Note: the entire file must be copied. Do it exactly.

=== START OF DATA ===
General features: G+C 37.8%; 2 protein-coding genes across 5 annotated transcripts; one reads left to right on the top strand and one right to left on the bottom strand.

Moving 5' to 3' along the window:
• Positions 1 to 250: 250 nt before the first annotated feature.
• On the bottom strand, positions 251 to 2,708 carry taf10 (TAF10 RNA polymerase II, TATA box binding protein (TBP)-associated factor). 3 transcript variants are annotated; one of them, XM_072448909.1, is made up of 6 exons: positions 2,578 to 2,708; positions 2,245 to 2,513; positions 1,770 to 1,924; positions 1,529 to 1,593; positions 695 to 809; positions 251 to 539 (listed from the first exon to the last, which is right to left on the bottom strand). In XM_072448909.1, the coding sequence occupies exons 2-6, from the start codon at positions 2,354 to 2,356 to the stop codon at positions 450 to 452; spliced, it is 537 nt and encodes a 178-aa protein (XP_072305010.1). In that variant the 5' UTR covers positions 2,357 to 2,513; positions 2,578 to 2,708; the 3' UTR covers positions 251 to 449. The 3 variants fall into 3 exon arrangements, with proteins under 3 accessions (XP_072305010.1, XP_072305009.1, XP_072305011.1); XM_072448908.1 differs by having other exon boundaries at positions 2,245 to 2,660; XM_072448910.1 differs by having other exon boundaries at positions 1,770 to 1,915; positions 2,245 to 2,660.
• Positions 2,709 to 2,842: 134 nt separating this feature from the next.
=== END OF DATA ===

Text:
General features: G+C 37.8%; 2 protein-coding genes across 5 annotated transcripts; one reads left to right on the top strand and one right to left on the bottom strand.

Moving 5' to 3' along the window:
• Positions 1 to 250: 250 nt before the first annotated feature.
• On the bottom strand, positions 251 to 2,708 carry taf10 (TAF10 RNA polymerase II, TATA box binding protein (TBP)-associated factor). 3 transcript variants are annotated; one of them, XM_072448909.1, is made up of 6 exons: positions 2,578 to 2,708; positions 2,245 to 2,513; positions 1,770 to 1,924; positions 1,529 to 1,593; positions 695 to 809; positions 251 to 539 (listed from the first exon to the last, which is right to left on the bottom strand). In XM_072448909.1, the coding sequence occupies exons 2-6, from the start codon at positions 2,354 to 2,356 to the stop codon at positions 450 to 452; spliced, it is 537 nt and encodes a 178-aa protein (XP_072305010.1). In that variant the 5' UTR covers positions 2,357 to 2,513; positions 2,578 to 2,708; the 3' UTR covers positions 251 to 449. The 3 variants fall into 3 exon arrangements, with proteins under 3 accessions (XP_072305010.1, XP_072305009.1, XP_072305011.1); XM_072448908.1 differs by having other exon boundaries at positions 2,245 to 2,660; XM_072448910.1 differs by having other exon boundaries at positions 1,770 to 1,915; positions 2,245 to 2,660.
• Positions 2,709 to 2,842: 134 nt separating this feature from the next.